WZ7U, K5URU, N0TZU and 1 other person like this.
  5. KK4CUL

    KK4CUL XML Subscriber QRZ Page

    Oh, and I kinda wish this would get back to the reports and information about the UNID signal. That was more interesting that the future spectrum predictions :) That is what got me interested more in AR when I was just a SWL. I myself have never heard these exact PIPs but have for sure heard lots of UNID signals that are probably GOV or MIL. I like to take recordings of them. The 7410 has a pretty hot RX from LW through SW with a good antenna!
     
    K5URU likes this.
  6. VK4GAP

    VK4GAP Ham Member QRZ Page

    Tnx , strange if them , like mentioned seems around Japan , it's still there sending over and over from sundown here to sunup here +10 UTC, i'll look about your link and see what is what , 73

    ps- i just thought i'll check out the websdr at Fukushima now ,= not there (just after midday here atm) , i'll look about more .
     
  7. VK4GAP

    VK4GAP Ham Member QRZ Page

    Update , 2 days now and that SDXL beacon? has not been there on 3630 KHz or it has to do with the weekend (sat/sun) , maybe they read QRZ .

    tnx , Paul .
     
  8. VE3GTC

    VE3GTC Ham Member QRZ Page

    SDXL is often associated to what is being referred to as "the 10 minute net" and is reported from time to time by short wave utility DX'ers.

    You can find some details here: http://www.numbersoddities.nl/UM10-profile.pdf

    cheers, Graham ve3gtc
     
    VK4GAP and W0PV like this.
  9. KK4CUL

    KK4CUL XML Subscriber QRZ Page

    That's a cool read.. I always found numbers and other unidentified stations eerily fascinating.
     
  10. KB1PA

    KB1PA Platinum Subscriber Platinum Subscriber QRZ Page

    Interesting effect of heat and humidity on propagation:

    Even tiny slowdowns have major ramifications on automated stock trading. To
    put the computing power as close to the markets as possible, microwave links
    (point-to-point links via dedicated microwave dishes) connect Wall Street to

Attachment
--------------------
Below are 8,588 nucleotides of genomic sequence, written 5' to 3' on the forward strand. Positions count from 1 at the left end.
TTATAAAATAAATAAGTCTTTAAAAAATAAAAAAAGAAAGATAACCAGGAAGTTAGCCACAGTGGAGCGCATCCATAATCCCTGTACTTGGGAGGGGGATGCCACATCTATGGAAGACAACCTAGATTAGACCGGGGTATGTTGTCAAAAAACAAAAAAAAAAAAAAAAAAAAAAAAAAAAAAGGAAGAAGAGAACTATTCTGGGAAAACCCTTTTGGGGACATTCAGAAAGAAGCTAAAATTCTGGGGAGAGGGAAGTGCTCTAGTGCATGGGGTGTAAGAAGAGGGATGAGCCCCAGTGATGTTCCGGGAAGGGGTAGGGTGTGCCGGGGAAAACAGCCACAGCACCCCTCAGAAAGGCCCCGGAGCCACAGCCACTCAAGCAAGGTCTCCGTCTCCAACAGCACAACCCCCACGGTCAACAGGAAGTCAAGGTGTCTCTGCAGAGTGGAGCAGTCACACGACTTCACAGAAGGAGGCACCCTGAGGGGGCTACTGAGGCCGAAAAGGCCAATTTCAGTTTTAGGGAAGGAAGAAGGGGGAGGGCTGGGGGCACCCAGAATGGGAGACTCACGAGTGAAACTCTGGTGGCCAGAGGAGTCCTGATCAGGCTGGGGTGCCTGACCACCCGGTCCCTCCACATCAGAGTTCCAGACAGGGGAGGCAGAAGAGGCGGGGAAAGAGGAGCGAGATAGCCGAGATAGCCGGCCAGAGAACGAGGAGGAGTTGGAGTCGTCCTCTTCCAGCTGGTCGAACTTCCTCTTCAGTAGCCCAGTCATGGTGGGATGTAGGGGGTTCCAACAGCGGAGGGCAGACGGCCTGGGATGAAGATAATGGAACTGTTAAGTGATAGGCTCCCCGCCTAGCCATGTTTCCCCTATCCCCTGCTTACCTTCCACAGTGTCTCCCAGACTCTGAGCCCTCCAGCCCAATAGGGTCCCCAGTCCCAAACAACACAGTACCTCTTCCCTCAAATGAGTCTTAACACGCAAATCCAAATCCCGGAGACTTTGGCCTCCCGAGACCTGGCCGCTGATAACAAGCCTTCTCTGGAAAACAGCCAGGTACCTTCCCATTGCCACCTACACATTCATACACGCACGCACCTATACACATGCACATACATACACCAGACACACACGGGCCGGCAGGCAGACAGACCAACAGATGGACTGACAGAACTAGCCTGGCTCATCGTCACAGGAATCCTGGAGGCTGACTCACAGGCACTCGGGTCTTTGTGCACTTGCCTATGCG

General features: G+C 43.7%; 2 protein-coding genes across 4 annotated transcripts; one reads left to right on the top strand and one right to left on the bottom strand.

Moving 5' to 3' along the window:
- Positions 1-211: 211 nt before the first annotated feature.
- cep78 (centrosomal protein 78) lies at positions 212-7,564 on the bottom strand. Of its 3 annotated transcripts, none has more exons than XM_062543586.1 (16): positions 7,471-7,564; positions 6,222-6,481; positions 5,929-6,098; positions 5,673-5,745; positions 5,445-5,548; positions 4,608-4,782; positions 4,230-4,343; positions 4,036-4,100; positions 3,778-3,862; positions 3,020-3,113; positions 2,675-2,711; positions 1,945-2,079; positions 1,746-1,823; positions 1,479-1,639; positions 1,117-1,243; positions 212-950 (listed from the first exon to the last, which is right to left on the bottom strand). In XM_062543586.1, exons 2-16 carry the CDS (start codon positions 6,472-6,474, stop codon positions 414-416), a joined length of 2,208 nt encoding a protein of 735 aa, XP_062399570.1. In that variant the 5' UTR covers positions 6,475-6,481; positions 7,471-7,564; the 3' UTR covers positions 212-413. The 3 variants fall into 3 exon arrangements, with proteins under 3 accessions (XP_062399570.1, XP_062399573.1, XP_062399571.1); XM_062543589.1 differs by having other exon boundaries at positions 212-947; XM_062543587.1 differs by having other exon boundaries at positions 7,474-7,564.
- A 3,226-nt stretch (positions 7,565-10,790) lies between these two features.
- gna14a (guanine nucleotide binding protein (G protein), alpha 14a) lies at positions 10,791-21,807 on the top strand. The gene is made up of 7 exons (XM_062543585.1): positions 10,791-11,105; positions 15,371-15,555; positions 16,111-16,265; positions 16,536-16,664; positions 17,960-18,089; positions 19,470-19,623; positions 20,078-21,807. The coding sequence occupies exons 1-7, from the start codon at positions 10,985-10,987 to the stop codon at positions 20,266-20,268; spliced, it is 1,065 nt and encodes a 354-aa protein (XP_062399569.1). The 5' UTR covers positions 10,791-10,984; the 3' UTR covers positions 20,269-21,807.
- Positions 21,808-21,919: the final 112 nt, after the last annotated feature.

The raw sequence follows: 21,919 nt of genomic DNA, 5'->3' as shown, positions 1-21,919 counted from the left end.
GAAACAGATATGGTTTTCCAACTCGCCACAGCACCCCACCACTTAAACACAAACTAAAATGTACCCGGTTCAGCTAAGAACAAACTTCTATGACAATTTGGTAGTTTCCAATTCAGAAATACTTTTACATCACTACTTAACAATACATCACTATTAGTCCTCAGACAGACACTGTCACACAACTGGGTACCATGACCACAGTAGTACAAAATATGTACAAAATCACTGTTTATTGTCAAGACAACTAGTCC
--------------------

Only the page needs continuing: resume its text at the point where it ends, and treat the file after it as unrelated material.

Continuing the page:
server installations in New Jersey. Hot weather, especially when accompanied
    by high humidity, slows those links down enough to make an impact on trading.
    From a report via Hackaday: "For short-haul links around the financial centers
    in New York, though, dedicated network links are favored for low-latency
    connections. Rather than trusting their trades to the vagaries of the internet
    and risk an unfavorable routing path or a cable severed by an errant backhoe,
    high-frequency trading firms often rely on microwave links to exchange
    information. [...] As it turns out, those microwave connections are the weak
    link in the system. During the early July heatwave, the links were
    experiencing slight delays in transmission times over that 16-mile path and
    throwing off the timing of the trading algorithms. The delay was minuscule --
    on the order of 10 microseconds -- but in a business where millions are made
    and lost in seconds, that's substantial." Last month, Bloomberg reported that
    high humidity was impeding radio transmissions among three New Jersey data
    centers where U.S. stocks trade. According to a note Nasdaq sent customers, it
    took about 8 microseconds longer to send info from the stock exchange's
    facility in Carteret to the New York Stock Exchange data center in Mahwah, and
    an extra 2 microseconds to send data to Cboe Global Markets' exchange in
    Secaucus.
     
    KK4CUL likes this.